The ongoing recovery in global trade and the improved growth dynamics are expected to pave the way for Singapore economy's 2.7 percent expansion this year. However, the economy is set to rise with the backdrop of uneven sector performances.
According to the latest report by ICAEW, Singapore's growth contracted by 1.3 percent quarter-on-quarter in the first quarter of the year, pulling back from a 12.3 percent in Q4 2016. The report stated that the outlook is brighter especially for sectors which are dependent on external factors.
More so, a humble recovery in the business investment is foreseen given the 8.1 percent rise in business loans in the first quarter of the year. This is the strongest growth in loans since 2014.
Meanwhile, exports growth in the city-state is expected to firm up following the poor numbers registered in April. Exports data point to a rocky recovery as Purchasing Managers' Index was slightly down from the 26-month high seen in March as new export orders remain solid. However, an easing in Chinese import demands will cause a pullback in exports in the coming quarters.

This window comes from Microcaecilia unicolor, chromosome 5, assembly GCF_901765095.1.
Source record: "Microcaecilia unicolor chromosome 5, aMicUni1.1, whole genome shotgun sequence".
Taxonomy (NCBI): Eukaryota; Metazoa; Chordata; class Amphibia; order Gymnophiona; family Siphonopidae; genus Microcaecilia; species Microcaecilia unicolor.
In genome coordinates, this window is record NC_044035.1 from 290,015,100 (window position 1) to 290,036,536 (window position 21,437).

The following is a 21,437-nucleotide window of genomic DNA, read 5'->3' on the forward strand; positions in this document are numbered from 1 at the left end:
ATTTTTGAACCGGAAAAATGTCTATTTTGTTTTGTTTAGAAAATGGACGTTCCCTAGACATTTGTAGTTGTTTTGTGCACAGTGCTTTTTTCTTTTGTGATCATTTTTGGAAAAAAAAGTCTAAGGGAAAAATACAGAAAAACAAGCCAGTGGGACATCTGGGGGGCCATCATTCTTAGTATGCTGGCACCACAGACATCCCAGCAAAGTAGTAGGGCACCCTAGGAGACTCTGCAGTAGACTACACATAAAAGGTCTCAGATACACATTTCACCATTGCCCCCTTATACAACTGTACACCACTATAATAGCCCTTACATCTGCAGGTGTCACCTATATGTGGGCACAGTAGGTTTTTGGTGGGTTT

On the other side of the coin, sectors which rely on internal factor will need more time to get back on their feet. The unemployment rate, for instance, has been at its highest since 2010 and will only improve later this year as financial services and oil & gas industries pick up.
Also, a recovery in the declining housing costs could be elusive in the near future. The supply overhang in the housing market will largely impact recovery even with the recent easing in the areas like mortgages and stamp duties.
ICAEW South-east Asia Regional Director Mark Billington said in a statement: "We are confident that an improved external environment will help sustain Singapore's growth – despite the drag from domestic factors. Moving forward, we expect domestic demand to remain the primary driver of growth. As the recovery in external global trade remains unsteady, we envisage ASEAN nations using more fiscal stimulus to support domestic demand."